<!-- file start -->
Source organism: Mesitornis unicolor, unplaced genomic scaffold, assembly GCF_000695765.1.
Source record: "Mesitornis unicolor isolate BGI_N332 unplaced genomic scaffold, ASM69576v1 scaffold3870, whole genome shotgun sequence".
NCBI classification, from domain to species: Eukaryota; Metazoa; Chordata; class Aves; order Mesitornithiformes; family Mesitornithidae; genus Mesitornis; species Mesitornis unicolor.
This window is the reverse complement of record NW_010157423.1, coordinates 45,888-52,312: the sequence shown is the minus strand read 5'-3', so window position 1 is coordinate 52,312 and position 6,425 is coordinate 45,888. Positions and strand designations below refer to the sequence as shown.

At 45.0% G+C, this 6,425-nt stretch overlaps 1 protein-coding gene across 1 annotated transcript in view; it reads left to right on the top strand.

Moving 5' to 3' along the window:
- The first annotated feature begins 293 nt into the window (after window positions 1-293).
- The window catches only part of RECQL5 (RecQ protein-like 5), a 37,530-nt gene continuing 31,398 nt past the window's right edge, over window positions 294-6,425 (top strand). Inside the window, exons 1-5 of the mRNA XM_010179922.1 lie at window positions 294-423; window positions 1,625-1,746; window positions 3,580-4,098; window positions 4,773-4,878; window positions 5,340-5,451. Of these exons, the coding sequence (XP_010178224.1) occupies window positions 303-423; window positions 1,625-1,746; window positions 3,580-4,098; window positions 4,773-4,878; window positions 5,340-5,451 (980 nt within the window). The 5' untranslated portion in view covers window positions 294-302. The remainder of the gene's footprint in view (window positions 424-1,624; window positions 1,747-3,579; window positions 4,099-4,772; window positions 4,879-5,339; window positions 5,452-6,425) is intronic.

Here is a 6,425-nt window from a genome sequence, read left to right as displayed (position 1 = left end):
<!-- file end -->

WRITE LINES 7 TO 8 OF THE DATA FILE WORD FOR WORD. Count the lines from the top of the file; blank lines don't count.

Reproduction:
- The first annotated feature begins 293 nt into the window (after window positions 1-293).
- The window catches only part of RECQL5 (RecQ protein-like 5), a 37,530-nt gene continuing 31,398 nt past the window's right edge, over window positions 294-6,425 (top strand). Inside the window, exons 1-5 of the mRNA XM_010179922.1 lie at window positions 294-423; window positions 1,625-1,746; window positions 3,580-4,098; window positions 4,773-4,878; window positions 5,340-5,451. Of these exons, the coding sequence (XP_010178224.1) occupies window positions 303-423; window positions 1,625-1,746; window positions 3,580-4,098; window positions 4,773-4,878; window positions 5,340-5,451 (980 nt within the window). The 5' untranslated portion in view covers window positions 294-302. The remainder of the gene's footprint in view (window positions 424-1,624; window positions 1,747-3,579; window positions 4,099-4,772; window positions 4,879-5,339; window positions 5,452-6,425) is intronic.